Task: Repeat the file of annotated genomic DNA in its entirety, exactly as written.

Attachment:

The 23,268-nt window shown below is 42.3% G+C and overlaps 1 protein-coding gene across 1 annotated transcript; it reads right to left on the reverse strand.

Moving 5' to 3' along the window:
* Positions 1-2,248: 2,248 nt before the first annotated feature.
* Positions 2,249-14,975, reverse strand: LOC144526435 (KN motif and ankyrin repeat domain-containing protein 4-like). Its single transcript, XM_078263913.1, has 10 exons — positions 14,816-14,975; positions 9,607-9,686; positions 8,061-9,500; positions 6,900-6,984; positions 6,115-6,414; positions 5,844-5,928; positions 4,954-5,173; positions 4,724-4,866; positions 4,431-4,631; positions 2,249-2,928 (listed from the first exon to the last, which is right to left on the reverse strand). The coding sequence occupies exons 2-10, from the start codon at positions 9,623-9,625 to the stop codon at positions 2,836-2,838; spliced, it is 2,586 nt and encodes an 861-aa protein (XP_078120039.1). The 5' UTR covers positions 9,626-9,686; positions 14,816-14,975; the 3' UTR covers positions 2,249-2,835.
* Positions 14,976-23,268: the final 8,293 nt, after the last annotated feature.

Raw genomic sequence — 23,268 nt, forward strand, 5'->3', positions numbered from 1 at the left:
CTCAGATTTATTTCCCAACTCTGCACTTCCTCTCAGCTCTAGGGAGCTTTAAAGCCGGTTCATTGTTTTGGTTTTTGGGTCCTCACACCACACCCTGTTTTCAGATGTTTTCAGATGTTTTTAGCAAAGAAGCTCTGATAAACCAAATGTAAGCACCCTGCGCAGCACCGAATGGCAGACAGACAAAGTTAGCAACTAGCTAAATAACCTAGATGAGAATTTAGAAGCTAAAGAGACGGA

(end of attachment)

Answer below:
The 23,268-nt window shown below is 42.3% G+C and overlaps 1 protein-coding gene across 1 annotated transcript; it reads right to left on the reverse strand.

Moving 5' to 3' along the window:
* Positions 1-2,248: 2,248 nt before the first annotated feature.
* Positions 2,249-14,975, reverse strand: LOC144526435 (KN motif and ankyrin repeat domain-containing protein 4-like). Its single transcript, XM_078263913.1, has 10 exons — positions 14,816-14,975; positions 9,607-9,686; positions 8,061-9,500; positions 6,900-6,984; positions 6,115-6,414; positions 5,844-5,928; positions 4,954-5,173; positions 4,724-4,866; positions 4,431-4,631; positions 2,249-2,928 (listed from the first exon to the last, which is right to left on the reverse strand). The coding sequence occupies exons 2-10, from the start codon at positions 9,623-9,625 to the stop codon at positions 2,836-2,838; spliced, it is 2,586 nt and encodes an 861-aa protein (XP_078120039.1). The 5' UTR covers positions 9,626-9,686; positions 14,816-14,975; the 3' UTR covers positions 2,249-2,835.
* Positions 14,976-23,268: the final 8,293 nt, after the last annotated feature.

Raw genomic sequence — 23,268 nt, forward strand, 5'->3', positions numbered from 1 at the left:
CTCAGATTTATTTCCCAACTCTGCACTTCCTCTCAGCTCTAGGGAGCTTTAAAGCCGGTTCATTGTTTTGGTTTTTGGGTCCTCACACCACACCCTGTTTTCAGATGTTTTCAGATGTTTTTAGCAAAGAAGCTCTGATAAACCAAATGTAAGCACCCTGCGCAGCACCGAATGGCAGACAGACAAAGTTAGCAACTAGCTAAATAACCTAGATGAGAATTTAGAAGCTAAAGAGACGGA